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Data show blacks disproportionately affected by COVID infections in Boston

Yawu Miller
Yawu Miller is the former senior editor of the Bay State Banner. He has written for the Banner since 1988.... VIEW BIO
Data show blacks disproportionately affected by COVID infections in Boston
Courtesy Boston Public Health Commission

Yawu Miller

Data from the Boston Public Health Commission suggests that blacks in the city are being infected with the coronavirus at a rate nearly twice their percentage of the population.

The BPHC data show blacks as 42 percent of those infected where race was identified. Blacks make up 22 percent of the city’s population. While the data is incomplete, the suggestion of high rates of infection among blacks is backed up by BPHC neighborhood data showing the highest concentrations of infection in Hyde Park, Mattapan and Dorchester.

The BPHC data, first released on Thursday and updated daily, also demonstrates the difficulty local and state authorities are encountering amassing reliable data. As of Sunday, race was identified in just 62% of the 3,916 cases recorded in Boston. Latinos, who account for 20 percent of the city’s population, were identified in 16 percent of the cases, despite a recorded infection rate in majority-Latino East Boston that is the second-highest in the city.

Infection rates among Latinos may be under-reported, as many health providers lack adequate translation services.

In response to the apparent disproportionate infection rates, Mayor Martin Walsh has assembled a new COVID-19 Health Inequities Task Force to help the city better serve black, Latino and Asian communities.

“We know that there are significant inequities that put our communities of color and immigrant population at higher risk for contracting coronavirus, developing severe illness and impeding them from accessing care,” Walsh said.

The data city officials provided includes whites, blacks, Latinos and Asians, but has not been disaggregated to show nationalities such as Vietnamese, Cape Verdeans or Central Americans. Immigration status is also not recorded in the data. Asians, who account for 9% of the city’s population, accounted for just 4% of infections in the city’s data.

Of patients where race is reported, 57% of COVID-19 positive patients are either black or Hispanic/Latino, according to the BPHC data released Friday. Additionally, 61% of COVID-19 positive patients are from Dorchester, Roxbury, Hyde Park and Mattapan. Many of BMC’s COVID-19 positive patients have presented with higher rates of underlying conditions compared to historical data, including 34% with diabetes, 49% with hypertension and 52% with a Body Mass Index above 30, indicating obesity.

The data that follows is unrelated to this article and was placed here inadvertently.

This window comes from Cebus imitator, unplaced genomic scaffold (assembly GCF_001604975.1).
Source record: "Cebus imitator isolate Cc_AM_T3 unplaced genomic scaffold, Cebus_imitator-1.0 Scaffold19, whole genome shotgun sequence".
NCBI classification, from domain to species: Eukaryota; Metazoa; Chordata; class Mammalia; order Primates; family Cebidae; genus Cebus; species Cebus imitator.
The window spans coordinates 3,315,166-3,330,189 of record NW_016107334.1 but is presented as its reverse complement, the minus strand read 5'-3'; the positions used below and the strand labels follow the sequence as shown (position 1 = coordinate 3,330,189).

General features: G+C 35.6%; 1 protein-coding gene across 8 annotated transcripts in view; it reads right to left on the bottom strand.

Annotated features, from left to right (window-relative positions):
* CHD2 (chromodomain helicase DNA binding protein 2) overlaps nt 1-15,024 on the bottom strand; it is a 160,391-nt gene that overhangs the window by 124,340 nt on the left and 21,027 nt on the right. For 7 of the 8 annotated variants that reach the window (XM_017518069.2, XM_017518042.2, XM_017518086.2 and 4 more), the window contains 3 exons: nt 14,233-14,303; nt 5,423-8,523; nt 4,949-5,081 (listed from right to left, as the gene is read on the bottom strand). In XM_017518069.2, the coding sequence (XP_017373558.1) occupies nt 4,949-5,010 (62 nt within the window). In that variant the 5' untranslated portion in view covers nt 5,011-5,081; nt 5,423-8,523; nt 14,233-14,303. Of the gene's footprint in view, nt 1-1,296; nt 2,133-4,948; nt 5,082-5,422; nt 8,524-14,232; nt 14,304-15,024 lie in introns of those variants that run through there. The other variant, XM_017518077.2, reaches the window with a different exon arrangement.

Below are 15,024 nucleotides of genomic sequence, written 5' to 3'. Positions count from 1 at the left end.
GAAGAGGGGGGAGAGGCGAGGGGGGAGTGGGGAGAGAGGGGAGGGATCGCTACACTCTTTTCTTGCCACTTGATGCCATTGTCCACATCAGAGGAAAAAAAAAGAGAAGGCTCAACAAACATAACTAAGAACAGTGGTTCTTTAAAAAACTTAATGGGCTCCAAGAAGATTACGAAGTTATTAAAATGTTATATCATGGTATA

The BPHC data defines neighborhoods by zip codes, which don’t neatly correspond to popular notions of neighborhood boundaries.

As of Sunday, the South End, Chinatown and Lower Roxbury zip codes 02111 and 02118 show the highest rate of infection, according to the BPHC data, with 78.9 percent of infections per 10,000 residents — more than twice the rate in the more heavily-white neighborhoods of West Roxbury (34.1 per 10,000) and Back Bay/Beacon Hill (23.2 per 10,000). The South End’s numbers include 240 people experiencing homelessness who list shelters in the South End as a home address. A third of the city’s homeless population has tested positive for the virus.

East Boston’s rate of infection, 50.7 per 10,000, underscores the risks facing low-wage workers in that majority Latino neighborhood. When the MBTA first cut service to subway lines two weeks ago, essential workers in East Boston commuting to grocery stores, hospitals and janitorial services jobs were crowded on Blue Line trains heading toward downtown Boston.

While the MBTA has since restored rush hour service to the Blue Line as well as to the Green Line branches accessing the Longwood Medical area, many workers face continued exposure as they ride public transit to access essential jobs.


State Rep. Liz Miranda, who represents the 5th Suffolk District in Dorchester and Roxbury, made an appeal to her constituents to observe social distancing norms and stay home.

“The cases that are happening in my district now are almost all young black men and Latino men,” she said. She noted that she has seen people playing soccer and basketball in parks in her district. “You cannot be throwing parties,” she added. “You cannot be going to basements for card games.”


Members of the city’s new COVID-19 Health Inequities Task Force include:

  • Dr. Thea James, Boston Medical Center
  • Vanessa Calderón-Rosado, IBA
  • Manny Lopes, East Boston Health Center
  • Guale Valdez, Mattapan Community Health Center
  • Carol Rose, ACLU
  • Alexandra Oliver-Dávila, Sociedad Latina
  • Frederica Williams, Whittier Street Health Center
  • Michael Curry, Mass League of Community Health Centers
  • Dr. Joseph Betancourt, MGH
  • Karen Chen, CPA
  • Tanisha Sullivan, NAACP
  • Michele Courton Brown, Quality Interactions
  • Rev. Ray Hammond, Bethel AME Church
  • Rev. Gloria White Hammond, Bethel AME Church
  • Paul Watanabe, UMass Boston
  • Dr. Lorna Rivera, UMass Boston
  • Suzanne Lee, former principal, Josiah Quincy School
  • Eva Millona, MIRA Coalition
  • Marie St. Fleur, St. Fleur Communications, former State Representative
  • Rev. Sam Acevedo, COPHANI
  • Petrina Cherry,  Boston Medical Center
  • Linda Dorcena Forry, Suffolk Construction
  • Dr. Jean Alves, Bowdoin Street Health Center
  • Dr. Myechia Minter-Jordan, DentaQuest Partnership for Oral Health Advancement

According to the Mayor’s Office, the Task Force will review existing racial and ethnic data among Boston residents, as well as review data collection processes, data analysis and best practices related to the COVID-19 response for the Black, Latino, Asian and immigrant populations.

Material from the Mayor’s Press Office has been included in this report.